LEICESTER, a borough and market-town, having separate jurisdiction, and the head of a union, in the S. division of the county of Leicester, of which it is the chief town, 97 miles (N. N. W.) from London; containing 48,167 inhabitants. Leicester, which had flourished from remote antiquity as the principal town of the Coritani, was, upon the Conquest of Britain by the Romans, made one of their stipendiary cities; and is clearly identified with the Ratæ of Antoninus, and the Ratiscorion of Richard of Cirencester. That it was a Roman station of considerable importance is evident from the remains of a temple, supposed to have been dedicated to Janus, and from numerous tessellated pavements and other relics of Roman antiquity which have been discovered in the vicinity: one of these relics, found in the year 1830, is a fragment of pavement 20 feet in length, and 17 in breadth, divided into octagonal compartments of great variety, ornamented with wreaths, and formed of tesseræ of exceedingly small dimensions, worked into a regular pattern. By the Saxons the place was, from its situation on the river Lear, now the Soar, called Legerceastre, of which its present name is simply a contraction. Under the heptarchy it belonged to the kingdom of Mercia, and was for about two centuries the head of a see, afterwards removed to Dorchester, and finally to Lincoln. In 874, the Danes, having overrun this part of the kingdom, seized upon Leicester, which they constituted one of the five great cities of their empire in Britain, and retained till Ethelfleda, daughter of Alfred, and widow of Ethelred, Duke of Mercia (who, upon her husband's death, continued to govern the province), rescued it from their possession, after a successful encounter, in which the Danes were defeated with considerable slaughter.

At the time of the Norman Conquest, the castle, which had been nearly destroyed in the Danish wars, was rebuilt, and entrusted to Hugo de Grentemaisnel, on whom William bestowed the greater part of the town; but in the disputed succession to the throne after the death of the king, Hugo embracing the cause of Robert, Duke of Normandy, in opposition to William Rufus, the castle was demolished by the partisans of the latter, and remained for some time in ruins. In the reign of Henry I., Robert de Mellent, being created Earl of Leicester, repaired, enlarged, and fortified the castle, which he made his baronial residence; but his son Robert le Bossu, and grandson Robert Blanchmains, having taken part in the rebellious cabals formed against Henry II., Leicester was besieged by Richard de Lucy, and fell into the hands of the king. The royal forces set fire to the town in several places, razed the walls, and destroyed the fortifications; and, having ultimately reduced the castle, which held out for a considerable time, demolished it entirely. Blanchmains was afterwards taken prisoner at the battle of Fornham, but regained his liberty and the favour of his sovereign. His father, Robert le Bossu, founded the monastery of St. Mary de Pratis, near the town; in which, having assumed the habit of a monk, he spent the remainder of his life. A royal mint which was established at Leicester in the reign of Athelstan, and situated near the North bridge, was maintained till the commencement of this reign.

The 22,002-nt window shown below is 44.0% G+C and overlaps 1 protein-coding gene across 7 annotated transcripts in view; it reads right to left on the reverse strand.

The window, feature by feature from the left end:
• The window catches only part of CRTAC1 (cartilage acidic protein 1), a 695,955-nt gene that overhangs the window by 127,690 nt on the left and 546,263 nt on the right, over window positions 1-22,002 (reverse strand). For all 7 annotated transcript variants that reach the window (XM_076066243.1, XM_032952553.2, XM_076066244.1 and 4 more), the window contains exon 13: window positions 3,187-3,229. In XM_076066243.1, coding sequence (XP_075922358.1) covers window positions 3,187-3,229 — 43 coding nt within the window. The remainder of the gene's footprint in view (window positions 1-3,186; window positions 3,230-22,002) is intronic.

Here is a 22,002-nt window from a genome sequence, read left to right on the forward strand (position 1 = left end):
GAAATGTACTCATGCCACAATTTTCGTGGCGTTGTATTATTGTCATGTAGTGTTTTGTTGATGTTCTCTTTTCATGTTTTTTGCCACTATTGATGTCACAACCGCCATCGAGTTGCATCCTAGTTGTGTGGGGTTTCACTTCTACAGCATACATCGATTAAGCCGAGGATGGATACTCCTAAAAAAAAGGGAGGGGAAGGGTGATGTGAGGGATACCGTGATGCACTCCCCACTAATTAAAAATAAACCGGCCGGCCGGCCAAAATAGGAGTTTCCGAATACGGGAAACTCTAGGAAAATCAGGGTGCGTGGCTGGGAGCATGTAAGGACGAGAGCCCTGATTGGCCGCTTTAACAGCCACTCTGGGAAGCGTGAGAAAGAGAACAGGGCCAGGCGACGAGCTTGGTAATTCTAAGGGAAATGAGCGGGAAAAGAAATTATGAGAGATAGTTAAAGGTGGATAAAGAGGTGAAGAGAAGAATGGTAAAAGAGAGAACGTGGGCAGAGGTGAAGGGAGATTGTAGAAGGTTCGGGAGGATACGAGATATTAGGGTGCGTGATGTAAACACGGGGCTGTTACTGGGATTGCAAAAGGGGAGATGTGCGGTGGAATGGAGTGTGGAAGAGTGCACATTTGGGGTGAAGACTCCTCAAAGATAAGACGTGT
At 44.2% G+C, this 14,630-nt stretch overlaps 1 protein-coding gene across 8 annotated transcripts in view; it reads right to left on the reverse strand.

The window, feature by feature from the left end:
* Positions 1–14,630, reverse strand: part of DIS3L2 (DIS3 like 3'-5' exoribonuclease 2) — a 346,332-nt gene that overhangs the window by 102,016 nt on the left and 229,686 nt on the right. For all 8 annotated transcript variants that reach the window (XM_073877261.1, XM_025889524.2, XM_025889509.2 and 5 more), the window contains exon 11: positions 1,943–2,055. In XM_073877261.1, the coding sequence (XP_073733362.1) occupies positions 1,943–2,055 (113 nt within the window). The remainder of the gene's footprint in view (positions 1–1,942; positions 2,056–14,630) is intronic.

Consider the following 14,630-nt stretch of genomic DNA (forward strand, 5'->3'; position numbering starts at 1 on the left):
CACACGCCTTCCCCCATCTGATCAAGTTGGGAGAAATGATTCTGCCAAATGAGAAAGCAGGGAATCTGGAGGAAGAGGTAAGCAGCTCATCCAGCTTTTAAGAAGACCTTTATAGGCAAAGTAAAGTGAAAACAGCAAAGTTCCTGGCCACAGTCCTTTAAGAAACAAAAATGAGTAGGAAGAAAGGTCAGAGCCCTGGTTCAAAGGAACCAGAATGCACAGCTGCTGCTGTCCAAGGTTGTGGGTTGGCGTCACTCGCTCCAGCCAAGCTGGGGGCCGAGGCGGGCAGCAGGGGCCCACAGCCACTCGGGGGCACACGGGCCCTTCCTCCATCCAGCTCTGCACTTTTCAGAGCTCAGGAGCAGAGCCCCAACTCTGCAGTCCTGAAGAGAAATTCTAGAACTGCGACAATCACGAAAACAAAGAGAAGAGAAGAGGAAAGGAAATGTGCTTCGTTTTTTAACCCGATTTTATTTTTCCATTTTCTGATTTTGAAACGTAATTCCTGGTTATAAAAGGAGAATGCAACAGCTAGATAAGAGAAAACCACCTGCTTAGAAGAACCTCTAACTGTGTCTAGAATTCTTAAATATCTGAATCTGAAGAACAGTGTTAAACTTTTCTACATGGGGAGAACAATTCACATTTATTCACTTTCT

In the reign of King John, Robert Fitz-Parnel, Earl of Leicester, obtained from that monarch a charter of incorporation and many privileges, which were extended and confirmed by Henry III., at the solicitation of Simon de Montfort, then Earl of Leicester, who, rebelling against his sovereign, and engaging in the baronial wars of that reign, was slain at the battle of Evesham. Upon the death of Montfort, Henry III. conferred the earldom of Leicester on his second son, Edmund, Earl of Lancaster, whose grandson, Henry, made this place his principal residence; under him and his two immediate successors the castle was restored to its former strength and magnificence, and after the accession of the house of Lancaster to the throne, Leicester was frequently visited by the sovereigns of that family. A parliament was held here by Henry V.; and another by the Dukes of Bedford and Gloucester, during the minority of Henry VI. In the conflict between the houses of York and Lancaster, the castle is supposed to have suffered severely; and in the reign of Richard III. it had become so dilapidated, that when that monarch was at Leicester, a few evenings prior to the battle of Bosworth-Field, he preferred to sleep at an inn. During the parliamentary war the town was much impaired; it was taken by storm by the royal army in May, 1645, but was retaken by the republican forces under Fairfax, in June following, prior to which, orders had been issued by Charles I. to pull down what remained of the castle, and to dispose of the materials. The remains are intermixed with the various buildings that have been erected on or near the site; the most conspicuous and complete portion of them is a beautiful arched gateway tower, called the magazine, from its having been purchased by the county as a depôt for the ammunition of the trained bands, in 1682.